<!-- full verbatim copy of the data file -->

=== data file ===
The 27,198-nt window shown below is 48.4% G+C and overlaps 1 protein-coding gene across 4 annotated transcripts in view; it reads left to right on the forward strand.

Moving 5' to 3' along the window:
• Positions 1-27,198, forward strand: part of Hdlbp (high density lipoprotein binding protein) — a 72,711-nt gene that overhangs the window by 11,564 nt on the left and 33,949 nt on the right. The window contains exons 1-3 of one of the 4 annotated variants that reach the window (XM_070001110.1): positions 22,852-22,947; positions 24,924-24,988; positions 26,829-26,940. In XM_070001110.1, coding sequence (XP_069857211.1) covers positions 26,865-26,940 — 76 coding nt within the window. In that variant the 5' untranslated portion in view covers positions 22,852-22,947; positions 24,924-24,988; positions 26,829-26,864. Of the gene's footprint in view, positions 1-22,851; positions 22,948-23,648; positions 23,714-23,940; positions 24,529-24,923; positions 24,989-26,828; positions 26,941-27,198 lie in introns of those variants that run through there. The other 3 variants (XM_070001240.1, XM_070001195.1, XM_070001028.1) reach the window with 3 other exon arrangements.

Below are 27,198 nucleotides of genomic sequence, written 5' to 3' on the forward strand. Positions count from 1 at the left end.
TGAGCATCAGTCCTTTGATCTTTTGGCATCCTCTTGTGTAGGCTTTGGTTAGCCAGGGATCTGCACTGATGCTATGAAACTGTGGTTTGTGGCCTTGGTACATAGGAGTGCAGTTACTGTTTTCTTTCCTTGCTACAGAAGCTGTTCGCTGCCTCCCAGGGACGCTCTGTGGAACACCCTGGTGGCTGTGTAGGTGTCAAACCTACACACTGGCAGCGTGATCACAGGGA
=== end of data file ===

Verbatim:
The 27,198-nt window shown below is 48.4% G+C and overlaps 1 protein-coding gene across 4 annotated transcripts in view; it reads left to right on the forward strand.

Moving 5' to 3' along the window:
• Positions 1-27,198, forward strand: part of Hdlbp (high density lipoprotein binding protein) — a 72,711-nt gene that overhangs the window by 11,564 nt on the left and 33,949 nt on the right. The window contains exons 1-3 of one of the 4 annotated variants that reach the window (XM_070001110.1): positions 22,852-22,947; positions 24,924-24,988; positions 26,829-26,940. In XM_070001110.1, coding sequence (XP_069857211.1) covers positions 26,865-26,940 — 76 coding nt within the window. In that variant the 5' untranslated portion in view covers positions 22,852-22,947; positions 24,924-24,988; positions 26,829-26,864. Of the gene's footprint in view, positions 1-22,851; positions 22,948-23,648; positions 23,714-23,940; positions 24,529-24,923; positions 24,989-26,828; positions 26,941-27,198 lie in introns of those variants that run through there. The other 3 variants (XM_070001240.1, XM_070001195.1, XM_070001028.1) reach the window with 3 other exon arrangements.

Below are 27,198 nucleotides of genomic sequence, written 5' to 3' on the forward strand. Positions count from 1 at the left end.
TGAGCATCAGTCCTTTGATCTTTTGGCATCCTCTTGTGTAGGCTTTGGTTAGCCAGGGATCTGCACTGATGCTATGAAACTGTGGTTTGTGGCCTTGGTACATAGGAGTGCAGTTACTGTTTTCTTTCCTTGCTACAGAAGCTGTTCGCTGCCTCCCAGGGACGCTCTGTGGAACACCCTGGTGGCTGTGTAGGTGTCAAACCTACACACTGGCAGCGTGATCACAGGGA